The slippery slope: how student debt adds up

Student debt smarts


 

Natasha’s in her last year of college and owes $20,000 in student loans. Her friends (with less debt) are talking about backpacking through Europe after they graduate. Natasha figures “what’s another $5,000 in debt?” and decides to borrow more so she can go too.

What will her decision will cost her down the road? If prime stays at 4.5% and she pays her debt off in five years, here’s what would likely happen:

If Natasha borrows $25,000 and heads off for Europe:

Interest option Her monthly payment The total she will repay
Fixed interest rate $570.75 (principal and interest) $30,820.68
($25,000 principal + $5,820.68 interest)
Floating interest rate $541.04
(principal and interest)
$29,216.13
($25,000 principal + $4,216.13 interest)

* Results based on the student loan repayment calculator provided by the National Student Loans Service. Assumes interest rates don’t change over 5 years.

Now look at how much less she would have to pay if she put off the trip and just had $20,000 in student loans to pay off. We’ll assume again that prime stays at 4.5% and she pays her debt off in five years:

If Natasha limits her debt to $20,000:

Interest option Her monthly payment The total she will repay
Fixed interest rate $456.60 (principal and interest) $24,656.54
($20,000 principal + $4,656.54 interest)
Floating interest rate $432.83
(principal and interest)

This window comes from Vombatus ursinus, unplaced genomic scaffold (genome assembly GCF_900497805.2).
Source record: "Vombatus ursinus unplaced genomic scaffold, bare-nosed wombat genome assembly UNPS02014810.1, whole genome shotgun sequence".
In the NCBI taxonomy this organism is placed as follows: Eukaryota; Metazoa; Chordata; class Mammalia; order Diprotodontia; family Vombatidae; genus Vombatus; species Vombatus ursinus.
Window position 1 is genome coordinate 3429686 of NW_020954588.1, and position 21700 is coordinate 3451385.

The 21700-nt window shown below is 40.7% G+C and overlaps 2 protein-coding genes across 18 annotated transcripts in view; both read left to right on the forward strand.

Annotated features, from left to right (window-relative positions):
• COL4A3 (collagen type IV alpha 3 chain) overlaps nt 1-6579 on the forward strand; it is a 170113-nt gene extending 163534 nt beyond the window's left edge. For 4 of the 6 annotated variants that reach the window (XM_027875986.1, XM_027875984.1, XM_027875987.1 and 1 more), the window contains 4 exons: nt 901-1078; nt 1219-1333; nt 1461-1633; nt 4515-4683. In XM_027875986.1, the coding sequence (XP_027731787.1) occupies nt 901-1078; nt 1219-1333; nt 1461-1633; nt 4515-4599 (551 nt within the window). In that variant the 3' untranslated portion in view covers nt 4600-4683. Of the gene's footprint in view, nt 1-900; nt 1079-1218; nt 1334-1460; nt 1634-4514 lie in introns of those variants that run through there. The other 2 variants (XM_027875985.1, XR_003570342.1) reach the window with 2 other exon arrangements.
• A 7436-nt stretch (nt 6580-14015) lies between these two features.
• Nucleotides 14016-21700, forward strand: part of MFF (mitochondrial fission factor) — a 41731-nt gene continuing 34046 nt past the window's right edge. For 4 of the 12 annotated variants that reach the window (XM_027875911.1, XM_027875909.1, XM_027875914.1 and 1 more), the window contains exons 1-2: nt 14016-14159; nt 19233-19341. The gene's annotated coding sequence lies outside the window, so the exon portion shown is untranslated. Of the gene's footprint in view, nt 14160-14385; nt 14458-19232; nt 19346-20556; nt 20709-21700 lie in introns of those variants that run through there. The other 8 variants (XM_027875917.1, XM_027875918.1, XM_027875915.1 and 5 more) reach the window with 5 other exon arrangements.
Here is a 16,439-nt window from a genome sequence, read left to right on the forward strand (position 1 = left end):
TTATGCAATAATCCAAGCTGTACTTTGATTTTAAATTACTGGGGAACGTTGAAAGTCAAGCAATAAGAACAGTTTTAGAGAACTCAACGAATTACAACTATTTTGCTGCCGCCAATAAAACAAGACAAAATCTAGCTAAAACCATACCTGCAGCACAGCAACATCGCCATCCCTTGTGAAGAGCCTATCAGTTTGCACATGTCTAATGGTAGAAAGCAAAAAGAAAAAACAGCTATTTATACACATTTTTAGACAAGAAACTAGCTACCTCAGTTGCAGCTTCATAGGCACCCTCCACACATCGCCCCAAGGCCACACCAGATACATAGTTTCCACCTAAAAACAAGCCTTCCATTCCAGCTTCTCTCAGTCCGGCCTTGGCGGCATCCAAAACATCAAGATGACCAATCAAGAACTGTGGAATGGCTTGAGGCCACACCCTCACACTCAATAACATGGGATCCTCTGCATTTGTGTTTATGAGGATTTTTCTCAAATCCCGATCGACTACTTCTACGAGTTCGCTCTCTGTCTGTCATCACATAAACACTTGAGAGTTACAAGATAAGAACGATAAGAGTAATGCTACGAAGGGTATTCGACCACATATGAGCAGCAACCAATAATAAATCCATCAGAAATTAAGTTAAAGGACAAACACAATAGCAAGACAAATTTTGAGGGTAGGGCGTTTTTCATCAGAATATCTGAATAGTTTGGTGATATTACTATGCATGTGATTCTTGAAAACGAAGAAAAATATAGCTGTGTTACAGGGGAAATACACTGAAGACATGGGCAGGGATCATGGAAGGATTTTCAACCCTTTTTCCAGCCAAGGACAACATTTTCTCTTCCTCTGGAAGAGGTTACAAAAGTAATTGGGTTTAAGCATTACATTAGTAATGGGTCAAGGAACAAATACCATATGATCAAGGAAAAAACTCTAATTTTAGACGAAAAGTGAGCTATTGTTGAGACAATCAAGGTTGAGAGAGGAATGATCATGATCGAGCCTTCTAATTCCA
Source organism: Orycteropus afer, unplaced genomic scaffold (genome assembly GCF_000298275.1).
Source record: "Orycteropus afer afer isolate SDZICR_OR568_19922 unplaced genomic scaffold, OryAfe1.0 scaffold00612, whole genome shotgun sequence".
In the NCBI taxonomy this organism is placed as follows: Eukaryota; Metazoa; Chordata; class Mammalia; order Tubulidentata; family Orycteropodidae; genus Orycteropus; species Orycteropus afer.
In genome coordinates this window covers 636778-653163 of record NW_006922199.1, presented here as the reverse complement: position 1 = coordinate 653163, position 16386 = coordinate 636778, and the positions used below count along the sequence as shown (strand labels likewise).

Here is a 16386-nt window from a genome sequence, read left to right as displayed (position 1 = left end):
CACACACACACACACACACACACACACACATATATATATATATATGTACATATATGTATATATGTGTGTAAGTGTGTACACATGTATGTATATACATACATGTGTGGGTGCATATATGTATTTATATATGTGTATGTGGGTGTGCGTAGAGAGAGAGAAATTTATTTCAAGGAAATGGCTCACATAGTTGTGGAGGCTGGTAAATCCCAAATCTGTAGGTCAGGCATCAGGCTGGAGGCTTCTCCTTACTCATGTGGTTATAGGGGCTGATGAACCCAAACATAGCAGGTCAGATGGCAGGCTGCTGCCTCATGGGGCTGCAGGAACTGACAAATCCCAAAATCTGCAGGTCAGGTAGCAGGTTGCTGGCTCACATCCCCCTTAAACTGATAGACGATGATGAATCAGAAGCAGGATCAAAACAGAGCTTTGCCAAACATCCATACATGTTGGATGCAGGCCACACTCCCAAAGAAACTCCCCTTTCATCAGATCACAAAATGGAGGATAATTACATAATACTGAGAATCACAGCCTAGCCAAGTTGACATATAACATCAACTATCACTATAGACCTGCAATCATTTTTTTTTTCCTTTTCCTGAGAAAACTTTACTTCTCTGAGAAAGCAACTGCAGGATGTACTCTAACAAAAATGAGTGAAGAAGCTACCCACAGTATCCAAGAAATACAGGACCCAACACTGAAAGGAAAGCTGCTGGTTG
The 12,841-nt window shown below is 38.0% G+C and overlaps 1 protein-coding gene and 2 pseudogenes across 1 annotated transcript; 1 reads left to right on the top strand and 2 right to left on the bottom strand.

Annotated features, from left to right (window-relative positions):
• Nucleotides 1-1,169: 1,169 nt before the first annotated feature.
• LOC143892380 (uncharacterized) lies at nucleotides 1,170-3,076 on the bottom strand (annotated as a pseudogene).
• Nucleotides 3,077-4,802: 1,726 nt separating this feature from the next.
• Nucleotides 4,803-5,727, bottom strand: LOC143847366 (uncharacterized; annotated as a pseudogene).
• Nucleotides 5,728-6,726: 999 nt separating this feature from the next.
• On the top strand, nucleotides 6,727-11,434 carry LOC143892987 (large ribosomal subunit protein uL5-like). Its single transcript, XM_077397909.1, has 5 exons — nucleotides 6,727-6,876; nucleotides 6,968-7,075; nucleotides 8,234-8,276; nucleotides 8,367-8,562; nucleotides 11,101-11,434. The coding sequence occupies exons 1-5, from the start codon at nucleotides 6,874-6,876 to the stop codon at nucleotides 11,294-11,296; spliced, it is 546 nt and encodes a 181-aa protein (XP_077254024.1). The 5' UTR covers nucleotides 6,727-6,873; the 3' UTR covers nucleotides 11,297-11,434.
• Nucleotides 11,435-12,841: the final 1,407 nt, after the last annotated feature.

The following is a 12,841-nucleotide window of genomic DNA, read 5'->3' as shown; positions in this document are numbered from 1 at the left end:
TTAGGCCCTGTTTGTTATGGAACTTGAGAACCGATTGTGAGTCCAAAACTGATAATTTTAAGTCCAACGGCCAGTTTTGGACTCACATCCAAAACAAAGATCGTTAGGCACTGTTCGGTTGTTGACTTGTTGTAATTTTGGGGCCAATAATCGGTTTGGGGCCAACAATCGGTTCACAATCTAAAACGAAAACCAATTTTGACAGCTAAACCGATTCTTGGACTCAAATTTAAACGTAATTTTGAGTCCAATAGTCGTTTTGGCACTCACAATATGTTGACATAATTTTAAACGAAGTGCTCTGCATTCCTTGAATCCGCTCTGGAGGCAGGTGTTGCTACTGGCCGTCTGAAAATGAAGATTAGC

$23,372.90
($20,000 principal + $3,372.90 interest)

* Results based on the student loan repayment calculator provided by the National Student Loans Service. Assumes interest rates don’t change over 5 years.

It turns out Natasha will pay an extra $1,000 or so in interest if she borrows the money to pay for the trip – assuming she pays the loan off in five years. If she takes the usual 10 years, the amount of interest could more than double.

So the question Natasha really has to ask herself is this: how fast can she pay off this debt? And is it worth $1,000 or more in interest to get to Paris and Rome now? Or should she wait until she has saved the money and can go interest-free?

Since she doesn’t have a job and will delay getting into the workforce, she’s really taking on a lot of financial risk. Debt has a nasty habit of spiraling out of control, once you take the first step down the slippery slope.

NEXT: Making borrowing make sense: One student’s story

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